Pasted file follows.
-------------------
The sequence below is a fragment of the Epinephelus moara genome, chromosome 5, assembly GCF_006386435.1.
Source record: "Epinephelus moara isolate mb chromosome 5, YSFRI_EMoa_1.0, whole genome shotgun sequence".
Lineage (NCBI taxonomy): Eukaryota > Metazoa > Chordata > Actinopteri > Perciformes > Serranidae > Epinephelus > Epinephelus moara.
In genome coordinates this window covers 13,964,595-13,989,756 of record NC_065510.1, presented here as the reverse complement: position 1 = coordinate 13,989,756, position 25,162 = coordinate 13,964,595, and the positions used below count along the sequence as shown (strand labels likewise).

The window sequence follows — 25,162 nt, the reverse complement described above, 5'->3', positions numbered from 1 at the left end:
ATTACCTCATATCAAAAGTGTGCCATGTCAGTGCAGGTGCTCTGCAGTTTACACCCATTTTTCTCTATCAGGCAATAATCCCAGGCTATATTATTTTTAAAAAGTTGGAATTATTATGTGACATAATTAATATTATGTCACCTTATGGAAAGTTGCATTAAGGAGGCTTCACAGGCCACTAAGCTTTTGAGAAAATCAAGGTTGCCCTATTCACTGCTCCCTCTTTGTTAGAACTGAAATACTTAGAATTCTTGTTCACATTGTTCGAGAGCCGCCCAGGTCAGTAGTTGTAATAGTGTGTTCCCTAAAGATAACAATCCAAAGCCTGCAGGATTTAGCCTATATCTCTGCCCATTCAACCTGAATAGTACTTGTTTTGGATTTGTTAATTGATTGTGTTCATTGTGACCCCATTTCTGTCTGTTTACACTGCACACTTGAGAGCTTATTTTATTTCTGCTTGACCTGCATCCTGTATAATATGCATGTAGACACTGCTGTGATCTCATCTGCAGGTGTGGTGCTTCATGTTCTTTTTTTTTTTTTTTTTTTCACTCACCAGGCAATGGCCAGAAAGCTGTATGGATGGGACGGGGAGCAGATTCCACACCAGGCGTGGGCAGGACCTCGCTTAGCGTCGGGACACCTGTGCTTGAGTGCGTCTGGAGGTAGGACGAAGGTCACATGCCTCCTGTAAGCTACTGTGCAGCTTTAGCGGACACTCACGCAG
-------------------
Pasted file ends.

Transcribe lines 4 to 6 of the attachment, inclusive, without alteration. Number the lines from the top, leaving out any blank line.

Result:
In genome coordinates this window covers 13,964,595-13,989,756 of record NC_065510.1, presented here as the reverse complement: position 1 = coordinate 13,989,756, position 25,162 = coordinate 13,964,595, and the positions used below count along the sequence as shown (strand labels likewise).

The window sequence follows — 25,162 nt, the reverse complement described above, 5'->3', positions numbered from 1 at the left end:
ATTACCTCATATCAAAAGTGTGCCATGTCAGTGCAGGTGCTCTGCAGTTTACACCCATTTTTCTCTATCAGGCAATAATCCCAGGCTATATTATTTTTAAAAAGTTGGAATTATTATGTGACATAATTAATATTATGTCACCTTATGGAAAGTTGCATTAAGGAGGCTTCACAGGCCACTAAGCTTTTGAGAAAATCAAGGTTGCCCTATTCACTGCTCCCTCTTTGTTAGAACTGAAATACTTAGAATTCTTGTTCACATTGTTCGAGAGCCGCCCAGGTCAGTAGTTGTAATAGTGTGTTCCCTAAAGATAACAATCCAAAGCCTGCAGGATTTAGCCTATATCTCTGCCCATTCAACCTGAATAGTACTTGTTTTGGATTTGTTAATTGATTGTGTTCATTGTGACCCCATTTCTGTCTGTTTACACTGCACACTTGAGAGCTTATTTTATTTCTGCTTGACCTGCATCCTGTATAATATGCATGTAGACACTGCTGTGATCTCATCTGCAGGTGTGGTGCTTCATGTTCTTTTTTTTTTTTTTTTTTTCACTCACCAGGCAATGGCCAGAAAGCTGTATGGATGGGACGGGGAGCAGATTCCACACCAGGCGTGGGCAGGACCTCGCTTAGCGTCGGGACACCTGTGCTTGAGTGCGTCTGGAGGTAGGACGAAGGTCACATGCCTCCTGTAAGCTACTGTGCAGCTTTAGCGGACACTCACGCAG